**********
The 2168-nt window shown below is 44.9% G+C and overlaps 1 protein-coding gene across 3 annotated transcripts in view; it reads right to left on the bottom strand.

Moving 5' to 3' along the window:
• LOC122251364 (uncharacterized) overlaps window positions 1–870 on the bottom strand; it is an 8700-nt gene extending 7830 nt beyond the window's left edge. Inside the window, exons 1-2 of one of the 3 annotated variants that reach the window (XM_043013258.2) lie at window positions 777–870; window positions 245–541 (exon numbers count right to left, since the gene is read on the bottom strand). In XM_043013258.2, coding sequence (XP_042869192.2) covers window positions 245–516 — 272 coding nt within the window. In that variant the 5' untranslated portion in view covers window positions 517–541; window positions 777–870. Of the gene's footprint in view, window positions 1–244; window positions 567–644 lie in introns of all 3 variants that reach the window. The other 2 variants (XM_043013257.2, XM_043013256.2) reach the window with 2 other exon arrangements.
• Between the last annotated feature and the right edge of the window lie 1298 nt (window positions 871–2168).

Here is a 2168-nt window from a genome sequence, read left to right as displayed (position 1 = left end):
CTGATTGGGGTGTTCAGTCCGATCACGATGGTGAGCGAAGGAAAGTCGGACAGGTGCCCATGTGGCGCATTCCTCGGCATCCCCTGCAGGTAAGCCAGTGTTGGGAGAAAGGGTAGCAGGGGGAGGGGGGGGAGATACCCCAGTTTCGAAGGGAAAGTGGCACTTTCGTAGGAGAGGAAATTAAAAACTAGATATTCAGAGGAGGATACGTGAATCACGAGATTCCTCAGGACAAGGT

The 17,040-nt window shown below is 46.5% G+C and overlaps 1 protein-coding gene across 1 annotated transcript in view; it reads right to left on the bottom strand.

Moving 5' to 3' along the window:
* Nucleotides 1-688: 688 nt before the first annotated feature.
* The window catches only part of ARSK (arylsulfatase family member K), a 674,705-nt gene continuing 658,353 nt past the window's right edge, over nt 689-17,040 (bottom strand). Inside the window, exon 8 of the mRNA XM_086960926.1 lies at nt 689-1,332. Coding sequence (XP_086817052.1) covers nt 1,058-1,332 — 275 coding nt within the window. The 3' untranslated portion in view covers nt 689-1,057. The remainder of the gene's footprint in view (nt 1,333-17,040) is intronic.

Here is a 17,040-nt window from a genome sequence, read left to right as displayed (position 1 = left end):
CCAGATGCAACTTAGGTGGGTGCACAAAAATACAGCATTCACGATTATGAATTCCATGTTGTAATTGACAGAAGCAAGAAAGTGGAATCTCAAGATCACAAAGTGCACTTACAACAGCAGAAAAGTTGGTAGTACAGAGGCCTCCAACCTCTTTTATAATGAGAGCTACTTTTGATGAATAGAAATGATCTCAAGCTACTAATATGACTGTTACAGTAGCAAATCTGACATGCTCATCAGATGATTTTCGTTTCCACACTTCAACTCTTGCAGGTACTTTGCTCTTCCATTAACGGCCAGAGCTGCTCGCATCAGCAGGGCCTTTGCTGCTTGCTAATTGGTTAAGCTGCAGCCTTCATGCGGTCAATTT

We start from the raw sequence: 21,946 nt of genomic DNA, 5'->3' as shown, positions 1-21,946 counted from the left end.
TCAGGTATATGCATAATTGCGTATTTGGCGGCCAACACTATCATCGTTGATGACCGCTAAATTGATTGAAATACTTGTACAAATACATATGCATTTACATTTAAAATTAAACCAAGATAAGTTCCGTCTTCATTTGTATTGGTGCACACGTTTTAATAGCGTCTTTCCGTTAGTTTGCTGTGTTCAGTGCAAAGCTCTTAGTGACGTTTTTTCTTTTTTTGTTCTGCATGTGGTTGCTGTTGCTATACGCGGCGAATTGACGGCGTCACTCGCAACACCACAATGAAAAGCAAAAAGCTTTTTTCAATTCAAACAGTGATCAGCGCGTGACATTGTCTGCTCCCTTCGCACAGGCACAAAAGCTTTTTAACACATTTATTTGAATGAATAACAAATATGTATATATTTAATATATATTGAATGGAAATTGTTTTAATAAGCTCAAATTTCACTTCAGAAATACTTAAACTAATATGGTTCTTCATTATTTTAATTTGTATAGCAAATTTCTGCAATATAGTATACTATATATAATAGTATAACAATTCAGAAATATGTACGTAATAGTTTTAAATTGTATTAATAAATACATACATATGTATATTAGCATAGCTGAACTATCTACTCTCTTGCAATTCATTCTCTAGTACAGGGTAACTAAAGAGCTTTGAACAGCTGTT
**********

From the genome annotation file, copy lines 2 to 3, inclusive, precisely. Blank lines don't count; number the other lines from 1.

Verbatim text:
Moving 5' to 3' along the window:
• LOC122251364 (uncharacterized) overlaps window positions 1–870 on the bottom strand; it is an 8700-nt gene extending 7830 nt beyond the window's left edge. Inside the window, exons 1-2 of one of the 3 annotated variants that reach the window (XM_043013258.2) lie at window positions 777–870; window positions 245–541 (exon numbers count right to left, since the gene is read on the bottom strand). In XM_043013258.2, coding sequence (XP_042869192.2) covers window positions 245–516 — 272 coding nt within the window. In that variant the 5' untranslated portion in view covers window positions 517–541; window positions 777–870. Of the gene's footprint in view, window positions 1–244; window positions 567–644 lie in introns of all 3 variants that reach the window. The other 2 variants (XM_043013257.2, XM_043013256.2) reach the window with 2 other exon arrangements.